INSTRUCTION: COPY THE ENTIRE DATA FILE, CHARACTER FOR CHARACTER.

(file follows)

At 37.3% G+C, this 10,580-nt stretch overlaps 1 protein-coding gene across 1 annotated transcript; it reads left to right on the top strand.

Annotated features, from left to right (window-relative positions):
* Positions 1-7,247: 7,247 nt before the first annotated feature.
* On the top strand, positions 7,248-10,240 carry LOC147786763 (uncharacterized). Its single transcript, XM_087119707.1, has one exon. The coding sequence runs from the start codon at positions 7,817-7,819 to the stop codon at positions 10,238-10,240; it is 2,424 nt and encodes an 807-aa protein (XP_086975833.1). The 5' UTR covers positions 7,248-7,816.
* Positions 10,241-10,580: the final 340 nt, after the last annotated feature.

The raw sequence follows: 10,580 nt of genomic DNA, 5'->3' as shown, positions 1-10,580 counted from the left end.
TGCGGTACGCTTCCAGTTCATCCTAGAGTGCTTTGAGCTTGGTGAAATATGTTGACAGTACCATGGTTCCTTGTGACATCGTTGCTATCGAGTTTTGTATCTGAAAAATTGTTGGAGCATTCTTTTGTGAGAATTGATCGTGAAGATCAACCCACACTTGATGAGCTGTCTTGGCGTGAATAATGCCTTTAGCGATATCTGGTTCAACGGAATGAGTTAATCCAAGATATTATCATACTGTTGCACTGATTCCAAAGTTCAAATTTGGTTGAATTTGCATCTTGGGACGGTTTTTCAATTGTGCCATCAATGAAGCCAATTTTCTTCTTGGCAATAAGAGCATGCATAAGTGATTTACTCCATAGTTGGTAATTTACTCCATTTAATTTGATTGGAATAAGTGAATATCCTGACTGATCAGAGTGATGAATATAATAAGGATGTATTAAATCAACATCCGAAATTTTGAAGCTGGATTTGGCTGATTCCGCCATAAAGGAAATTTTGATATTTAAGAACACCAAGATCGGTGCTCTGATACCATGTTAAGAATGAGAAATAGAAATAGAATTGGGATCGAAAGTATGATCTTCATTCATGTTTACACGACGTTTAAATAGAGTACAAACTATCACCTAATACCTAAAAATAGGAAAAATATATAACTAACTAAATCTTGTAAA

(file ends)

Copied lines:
At 37.3% G+C, this 10,580-nt stretch overlaps 1 protein-coding gene across 1 annotated transcript; it reads left to right on the top strand.

Annotated features, from left to right (window-relative positions):
* Positions 1-7,247: 7,247 nt before the first annotated feature.
* On the top strand, positions 7,248-10,240 carry LOC147786763 (uncharacterized). Its single transcript, XM_087119707.1, has one exon. The coding sequence runs from the start codon at positions 7,817-7,819 to the stop codon at positions 10,238-10,240; it is 2,424 nt and encodes an 807-aa protein (XP_086975833.1). The 5' UTR covers positions 7,248-7,816.
* Positions 10,241-10,580: the final 340 nt, after the last annotated feature.

The raw sequence follows: 10,580 nt of genomic DNA, 5'->3' as shown, positions 1-10,580 counted from the left end.
TGCGGTACGCTTCCAGTTCATCCTAGAGTGCTTTGAGCTTGGTGAAATATGTTGACAGTACCATGGTTCCTTGTGACATCGTTGCTATCGAGTTTTGTATCTGAAAAATTGTTGGAGCATTCTTTTGTGAGAATTGATCGTGAAGATCAACCCACACTTGATGAGCTGTCTTGGCGTGAATAATGCCTTTAGCGATATCTGGTTCAACGGAATGAGTTAATCCAAGATATTATCATACTGTTGCACTGATTCCAAAGTTCAAATTTGGTTGAATTTGCATCTTGGGACGGTTTTTCAATTGTGCCATCAATGAAGCCAATTTTCTTCTTGGCAATAAGAGCATGCATAAGTGATTTACTCCATAGTTGGTAATTTACTCCATTTAATTTGATTGGAATAAGTGAATATCCTGACTGATCAGAGTGATGAATATAATAAGGATGTATTAAATCAACATCCGAAATTTTGAAGCTGGATTTGGCTGATTCCGCCATAAAGGAAATTTTGATATTTAAGAACACCAAGATCGGTGCTCTGATACCATGTTAAGAATGAGAAATAGAAATAGAATTGGGATCGAAAGTATGATCTTCATTCATGTTTACACGACGTTTAAATAGAGTACAAACTATCACCTAATACCTAAAAATAGGAAAAATATATAACTAACTAAATCTTGTAAA